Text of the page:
A number of implementations do provide a generic version of
    basic_streambuf, but since the standard doesn't say what the
    generic version should do, they tend to differ. (I remember
    sometime back someone posting in fr.comp.lang.c++ that he had
    problems because g++ and VC++ provide incompatible generic
    versions.)

    It would, I suppose, be possible to use istream_iterator<
    unsigned char >, provided the file was opened in binary mode,
    and you reset skipws. I have my doubts about the performance of
    this solution, but it's probably worth a try---if the
    performance turns out to be acceptable, you won't get much
    simpler.

    Except, of course, that search requires forward iterators, and
    won't (necessarily) work with input iterators.

    [...]
    > Maybe, rolling your own is not all that bad. You could read
    > the file in chunks (keeping the last three characters from the
    > previous block) and use std::search() on the blocks. With the
    > right blocksize, this could be really fast.


    A lot depends on other possible constraints. He didn't say, but
    his example was to look for 0x650A1010, not the sequence 0x65,
    0x0A, 0x10, 0x10. If what he is really looking for is a four
    byte word, correctly aligned, then as long as the block size is
    a multiple of 4, he could use search() with an
    iterator::value_type of uint32_t. For arbitrary positions and
    sequences, on the other hand, some special handling might be
    necessary for cases where the sequence spans a block boundary.

    When I had to do something similar, I reserved a guard zone in
    front of my buffer, and used a BM search in the buffer. When
    the BM search would have taken me beyond the end of the buffer,
    I copied the last N bytes of the buffer into the end of the
    guard zone before reading the next block, and started my next
    search from them. This would probably make keeping track of the
    offset a bit tricky (I didn't need the offset), and for the best
    performance on the system I was using then, I had to respect
    alignment of the buffer as well, which also added some extra
    complexity. (But I got the speed we needed:).)

    > If your OS allows memory mapping of the file, you could do
    > that and use std::search() with unsigned char * on the whole
    > thing. That could be the fasted way, but will leave the realm
    > of standard C++.


    If the entire file will fit into memory, perhaps just reading it
    all into memory, and then using std::search, would be an
    appropriate solution. Or perhaps not: it's often faster to use
    a somewhat smaller buffer, and manage the "paging" yourself.

    --
    James Kanze (GABI Software) email:
    Conseils en informatique orientée objet/
    Beratung in objektorientierter Datenverarbeitung
    9 place Sémard, 78210 St.-Cyr-l'École, France, +33 (0)1 30 23 00 34
     
    James Kanze, Jun 21, 2008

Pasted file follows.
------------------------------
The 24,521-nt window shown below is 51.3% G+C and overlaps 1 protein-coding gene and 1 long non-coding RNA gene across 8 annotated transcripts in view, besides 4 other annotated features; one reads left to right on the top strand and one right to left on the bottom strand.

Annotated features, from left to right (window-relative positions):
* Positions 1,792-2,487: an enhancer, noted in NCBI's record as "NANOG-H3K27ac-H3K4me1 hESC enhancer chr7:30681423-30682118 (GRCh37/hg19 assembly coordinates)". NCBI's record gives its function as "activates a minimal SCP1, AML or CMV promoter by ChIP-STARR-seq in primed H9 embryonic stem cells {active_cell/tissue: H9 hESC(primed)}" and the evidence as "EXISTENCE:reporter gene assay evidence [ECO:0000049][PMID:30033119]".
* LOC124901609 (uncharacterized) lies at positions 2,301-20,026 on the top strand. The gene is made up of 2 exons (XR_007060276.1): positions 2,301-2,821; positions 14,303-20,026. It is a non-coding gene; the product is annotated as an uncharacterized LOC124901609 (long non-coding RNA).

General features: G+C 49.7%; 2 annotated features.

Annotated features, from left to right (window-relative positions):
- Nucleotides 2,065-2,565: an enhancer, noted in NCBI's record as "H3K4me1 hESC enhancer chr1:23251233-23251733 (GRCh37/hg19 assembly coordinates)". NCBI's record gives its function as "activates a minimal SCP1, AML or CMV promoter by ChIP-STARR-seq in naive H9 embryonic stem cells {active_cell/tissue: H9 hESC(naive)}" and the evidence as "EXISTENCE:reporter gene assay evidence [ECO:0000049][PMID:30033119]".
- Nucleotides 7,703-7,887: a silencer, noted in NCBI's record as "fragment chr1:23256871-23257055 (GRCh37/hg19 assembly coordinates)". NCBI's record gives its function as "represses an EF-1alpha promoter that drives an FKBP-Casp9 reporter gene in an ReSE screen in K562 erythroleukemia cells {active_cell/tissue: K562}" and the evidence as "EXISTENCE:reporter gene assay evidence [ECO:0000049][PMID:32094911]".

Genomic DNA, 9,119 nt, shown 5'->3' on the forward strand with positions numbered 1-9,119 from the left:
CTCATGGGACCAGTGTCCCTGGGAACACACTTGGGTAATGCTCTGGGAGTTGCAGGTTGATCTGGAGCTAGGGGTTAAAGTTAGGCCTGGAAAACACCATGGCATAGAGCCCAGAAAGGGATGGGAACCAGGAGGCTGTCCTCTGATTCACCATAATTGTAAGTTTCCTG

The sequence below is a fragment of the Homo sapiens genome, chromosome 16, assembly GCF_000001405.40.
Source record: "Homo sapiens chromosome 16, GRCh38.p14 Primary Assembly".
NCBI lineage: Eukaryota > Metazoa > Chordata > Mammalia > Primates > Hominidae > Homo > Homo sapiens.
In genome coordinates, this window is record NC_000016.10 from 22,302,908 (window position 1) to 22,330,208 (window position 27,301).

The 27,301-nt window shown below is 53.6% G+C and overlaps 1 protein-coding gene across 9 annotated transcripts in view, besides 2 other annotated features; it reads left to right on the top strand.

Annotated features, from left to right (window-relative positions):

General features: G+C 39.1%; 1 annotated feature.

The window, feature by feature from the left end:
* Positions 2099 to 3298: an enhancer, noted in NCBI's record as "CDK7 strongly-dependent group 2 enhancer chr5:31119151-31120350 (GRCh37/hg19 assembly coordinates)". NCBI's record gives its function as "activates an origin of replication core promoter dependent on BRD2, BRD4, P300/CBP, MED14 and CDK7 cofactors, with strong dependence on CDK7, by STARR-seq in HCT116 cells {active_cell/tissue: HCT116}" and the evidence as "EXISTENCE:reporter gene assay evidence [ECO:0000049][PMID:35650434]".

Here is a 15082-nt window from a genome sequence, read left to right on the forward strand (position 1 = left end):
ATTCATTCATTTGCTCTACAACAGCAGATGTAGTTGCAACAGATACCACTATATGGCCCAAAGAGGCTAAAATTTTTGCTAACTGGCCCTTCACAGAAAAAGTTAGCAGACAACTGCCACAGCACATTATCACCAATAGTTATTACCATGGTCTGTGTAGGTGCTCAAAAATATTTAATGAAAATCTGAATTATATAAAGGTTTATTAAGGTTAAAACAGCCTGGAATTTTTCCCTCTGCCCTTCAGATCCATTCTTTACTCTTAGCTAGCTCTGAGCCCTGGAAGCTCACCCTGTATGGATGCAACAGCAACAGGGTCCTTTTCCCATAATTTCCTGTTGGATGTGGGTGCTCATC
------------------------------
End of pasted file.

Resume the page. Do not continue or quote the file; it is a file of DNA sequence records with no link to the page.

#6
  7. vizzz

    James Kanze Guest

    On Jun 21, 2:13 am, Kai-Uwe Bux <> wrote:
    > Ivan wrote:
    > > On Jun 20, 1:11 pm, vizzz <> wrote:


    > > Hmmm... I had a look at this and ran accross a simple
    > > problem. How do you read a binary file and just echo the
    > > HEX for byte to the screen.


    > #include <iostream>
    > #include <ostream>
    > #include <fstream>
    > #include <iterator>
    > #include <iomanip>
    > #include <algorithm>
    > #include <cassert>


    > class print_hex {


    > std::eek:stream * ostr_ptr;
    > unsigned int line_length;
    > unsigned int index;


    > public:


    > print_hex ( std::eek:stream & str_ref, unsigned int length )
    > : ostr_ptr( &str_ref )
    > , line_length ( length )
    > , index ( 0 )
    > {}


    > void operator() ( unsigned char ch ) {
    > ++index;
    > if ( index >= line_length ) {
    > (*ostr_ptr) << std::hex << std::setw(2) << std::setfill( '0' )
    > << (unsigned int)(ch) << '\n';
    > index = 0;
    > } else {
    > (*ostr_ptr) << std::hex << std::setw(2) << std::setfill( '0' )
    > << (unsigned int)(ch) << ' ';


    Wouldn't it be preferable to set the formatting flags in the
    constructor? I'd also provide an "indent" argument; if index
    were 0, I'd output indent spaces, otherwise a single space---or
    perhaps the best solution would be to provide a start of line
    and a separator string to the constructor, then:

    (*ostr_ptr)
    << (inLineCount == 0 ? startString : separString)
    << std::setw( 2 ) << (unsigned int)( ch ) ;
    ++ inLineCount ;
    if ( inLineCount == lineLength ) {
    (*ostr_ptr) << endString ;
    inLineCount = 0 ;
    }

    (This supposes that hex and fill were set in the constructor.)
    Given the copying that's going on, I'd also simulate move
    semantics, so that the final destructor could do something like:

    if ( inLineCount != 0 ) {
    (*ostr_ptr) << endString ;
    }

    > }
    > }
    > };



    > int main ( int argn, char ** args ) {
    > assert( argn == 2 );
    > std::ifstream in ( args[1] );
    > std::for_each( std::istreambuf_iterator< char >( in ),
    > std::istreambuf_iterator< char >(),
    > print_hex( std::cout, 25 ) );


    Unless you're doing something relatively generic, with support
    for different separators, etc., this really looks like a case of
    for_each abuse.

    > std::cout << '\n';


    Which results in one new line too many if the number of elements
    just happened to be an exact multiple of the line length.

    About the only real use for this sort of output I've found is
    debugging or experimenting, but there, I use it often enough
    that I've a generic Dump<T> class (and a generic function which